Sunday, 25 September 2016

Aperol Spritz Bundt Cake

Aperol Spritz Bundt Cake
Another day, another round of bundt alchemy. This time, my friend Vicki had challenged me to an Aperol Spritz cake, which meant all the orange! Of course, my creation was never going to be an understated number, not a chance. Look at Aperol though, it's bright orange and is generally served with fizz; this does not scream 'keep me conservative' in any way.

I was plotting to bring out the big guns... coloured gel, glitter, and the naffest of cocktail umbrellas. The actual cake is Aperol flavoured, and the icing is made from a mixture of Aperol and Prosecco to give the cake that much needed 'Spritz'. I declared I was binning off the soda water element as it tastes like fizzy nothing.

This cake is actually gluten free, but can be made as a standard bundt very easily (see the recipe variation below). I was hugely impressed with the Doves Farm gluten free flour. It made a beautifully light cake which released like a dream.

Cake:
    Aperol Spritz Bundt Cake
  • 225g butter
  • 450g golden caster sugar
  • 4 medium eggs
  • 1 tsp vanilla extract
  • 350g Homepride plain flour or Doves Farm gluten free plain flour
  • 1/2 tsp bicarbonate of soda
  • 1/2 tsp salt
  • 1 tsp ground ginger
  • 250ml low fat plain yoghurt
  • Zest of a large orange
  • Juice of half an orange
  • 5 tbsp Aperol

Topping:
  • 500g icing sugar
  • 3 tbsp Aperol
  • Prosecco
  • Orange food colouring gel
  • Naff cocktail paraphernalia 

Method:
  1. Preheat the oven to gas 3/160 c
  2. Prepare a regular sized bundt tin - 2.4l, 10 cup, 10 inch with melted butter and dust with flour.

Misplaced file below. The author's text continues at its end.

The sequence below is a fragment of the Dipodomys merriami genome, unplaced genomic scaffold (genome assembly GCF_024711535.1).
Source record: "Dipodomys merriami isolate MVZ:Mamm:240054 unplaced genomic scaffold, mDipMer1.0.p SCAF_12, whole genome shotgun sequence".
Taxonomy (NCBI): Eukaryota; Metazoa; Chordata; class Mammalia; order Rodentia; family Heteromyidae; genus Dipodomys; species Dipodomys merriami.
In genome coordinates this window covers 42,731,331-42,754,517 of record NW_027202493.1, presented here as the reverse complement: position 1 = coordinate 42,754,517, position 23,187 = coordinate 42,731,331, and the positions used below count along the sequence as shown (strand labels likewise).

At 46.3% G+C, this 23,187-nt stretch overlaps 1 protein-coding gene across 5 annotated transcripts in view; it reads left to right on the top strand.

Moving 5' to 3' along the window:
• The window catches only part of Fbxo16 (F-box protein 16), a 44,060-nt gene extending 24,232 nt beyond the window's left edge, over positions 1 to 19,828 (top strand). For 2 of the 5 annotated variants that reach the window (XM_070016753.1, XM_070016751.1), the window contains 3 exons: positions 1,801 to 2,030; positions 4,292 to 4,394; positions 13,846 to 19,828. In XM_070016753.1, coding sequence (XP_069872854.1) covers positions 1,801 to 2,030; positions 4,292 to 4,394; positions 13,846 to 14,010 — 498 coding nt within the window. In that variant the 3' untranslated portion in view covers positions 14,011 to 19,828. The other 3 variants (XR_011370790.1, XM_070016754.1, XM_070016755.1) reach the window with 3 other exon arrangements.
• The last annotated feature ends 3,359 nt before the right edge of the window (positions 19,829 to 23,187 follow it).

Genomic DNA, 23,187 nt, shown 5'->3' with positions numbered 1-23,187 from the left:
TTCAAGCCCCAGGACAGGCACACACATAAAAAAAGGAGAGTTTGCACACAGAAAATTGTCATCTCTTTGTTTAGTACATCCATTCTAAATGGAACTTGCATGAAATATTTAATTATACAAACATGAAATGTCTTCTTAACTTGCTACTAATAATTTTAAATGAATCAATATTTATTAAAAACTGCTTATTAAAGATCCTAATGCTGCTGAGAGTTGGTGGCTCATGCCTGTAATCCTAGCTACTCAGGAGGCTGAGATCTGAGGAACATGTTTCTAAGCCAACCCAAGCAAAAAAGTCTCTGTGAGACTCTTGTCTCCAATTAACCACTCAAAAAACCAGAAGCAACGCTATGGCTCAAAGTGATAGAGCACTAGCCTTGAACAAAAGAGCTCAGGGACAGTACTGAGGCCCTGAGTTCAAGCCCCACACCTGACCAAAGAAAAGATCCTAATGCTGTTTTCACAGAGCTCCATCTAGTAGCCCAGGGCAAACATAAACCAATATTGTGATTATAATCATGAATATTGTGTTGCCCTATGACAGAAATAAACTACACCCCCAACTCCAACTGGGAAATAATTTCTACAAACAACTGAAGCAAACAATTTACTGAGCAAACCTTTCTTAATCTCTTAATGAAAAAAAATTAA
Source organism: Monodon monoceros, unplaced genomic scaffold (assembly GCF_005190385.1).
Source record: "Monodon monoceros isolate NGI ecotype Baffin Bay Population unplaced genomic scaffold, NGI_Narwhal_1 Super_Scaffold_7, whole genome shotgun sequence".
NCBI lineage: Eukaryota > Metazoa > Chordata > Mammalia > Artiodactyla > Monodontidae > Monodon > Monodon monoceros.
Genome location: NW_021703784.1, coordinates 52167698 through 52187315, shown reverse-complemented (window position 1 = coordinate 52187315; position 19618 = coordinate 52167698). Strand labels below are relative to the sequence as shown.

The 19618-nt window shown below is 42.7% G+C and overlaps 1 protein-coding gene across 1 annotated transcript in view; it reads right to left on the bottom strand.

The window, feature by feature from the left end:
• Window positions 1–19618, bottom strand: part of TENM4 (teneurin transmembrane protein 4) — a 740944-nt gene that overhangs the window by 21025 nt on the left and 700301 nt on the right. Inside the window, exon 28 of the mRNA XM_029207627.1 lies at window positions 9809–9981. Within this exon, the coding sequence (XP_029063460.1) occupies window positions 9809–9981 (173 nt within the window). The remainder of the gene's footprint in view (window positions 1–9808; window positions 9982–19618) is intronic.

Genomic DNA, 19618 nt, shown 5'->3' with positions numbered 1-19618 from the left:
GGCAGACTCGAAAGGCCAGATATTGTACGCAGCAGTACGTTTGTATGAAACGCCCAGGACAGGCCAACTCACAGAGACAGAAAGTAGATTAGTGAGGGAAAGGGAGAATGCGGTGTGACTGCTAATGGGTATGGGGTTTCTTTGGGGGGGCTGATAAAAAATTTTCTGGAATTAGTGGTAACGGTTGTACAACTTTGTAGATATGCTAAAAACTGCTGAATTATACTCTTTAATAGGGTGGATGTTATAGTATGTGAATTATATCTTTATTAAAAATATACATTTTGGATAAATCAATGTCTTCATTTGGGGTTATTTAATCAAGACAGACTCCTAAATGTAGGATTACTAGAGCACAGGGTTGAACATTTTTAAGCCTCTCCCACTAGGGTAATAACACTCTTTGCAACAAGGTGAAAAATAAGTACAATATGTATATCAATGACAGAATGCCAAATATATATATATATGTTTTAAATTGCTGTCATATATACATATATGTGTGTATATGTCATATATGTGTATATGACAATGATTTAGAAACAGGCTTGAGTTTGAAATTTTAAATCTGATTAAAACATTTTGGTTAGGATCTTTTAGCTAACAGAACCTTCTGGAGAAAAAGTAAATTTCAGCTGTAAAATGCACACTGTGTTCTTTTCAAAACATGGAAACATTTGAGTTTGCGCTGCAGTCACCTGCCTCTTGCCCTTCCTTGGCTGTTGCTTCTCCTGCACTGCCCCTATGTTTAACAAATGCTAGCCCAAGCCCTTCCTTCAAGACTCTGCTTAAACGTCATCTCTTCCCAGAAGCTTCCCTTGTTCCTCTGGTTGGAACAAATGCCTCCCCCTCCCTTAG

3. Cream the butter and sugar until pale and fluffy.
  4. Add the eggs one at a time, beating well after each addition. 
  5. In a separate bowl, measure out the flour, bicarbonate of soda, salt and ginger.
  6. Pour the yoghurt into a jug, and add the Aperol and orange zest and juice.
  7. Sift in a third of the flour mix followed by half the yoghurt. Repeat this until everything is combined. 
  8. Give everything a quick mix on a low speed for about 10 seconds.
  9. Pour the mix into your prepared tin. 
  10. Bake in the centre of the oven for about 1 hour 15 minutes or until a skewer comes out clean. 
  11. Leave the cake to cool for ten minutes before removing from the tin.
  12. When completely cool, mix the icing sugar with the Aperol, and enough Prosecco to make a thick yet runny icing. 
  13. Add enough orange food gel to make your eyes burn.
  14. Tip it over your cake.
  15. Decorate with baking glitter and the most garish cocktail decorations you can find. If you're thinking 'less is more', get outta town. 
Bloggers: Please respect the fact I am sharing my own ideas and basic recipe. Blood, sweat and many tears have gone into getting this right, so you may enjoy a perfect bundt. If you wish to re-blog a recipe from these variations, please credit my blog and link to this original post rather than pasting the recipe on your own page.

Saturday, 24 September 2016

Kinder Egg Bundt Cake

Kinder Egg Bundt Cake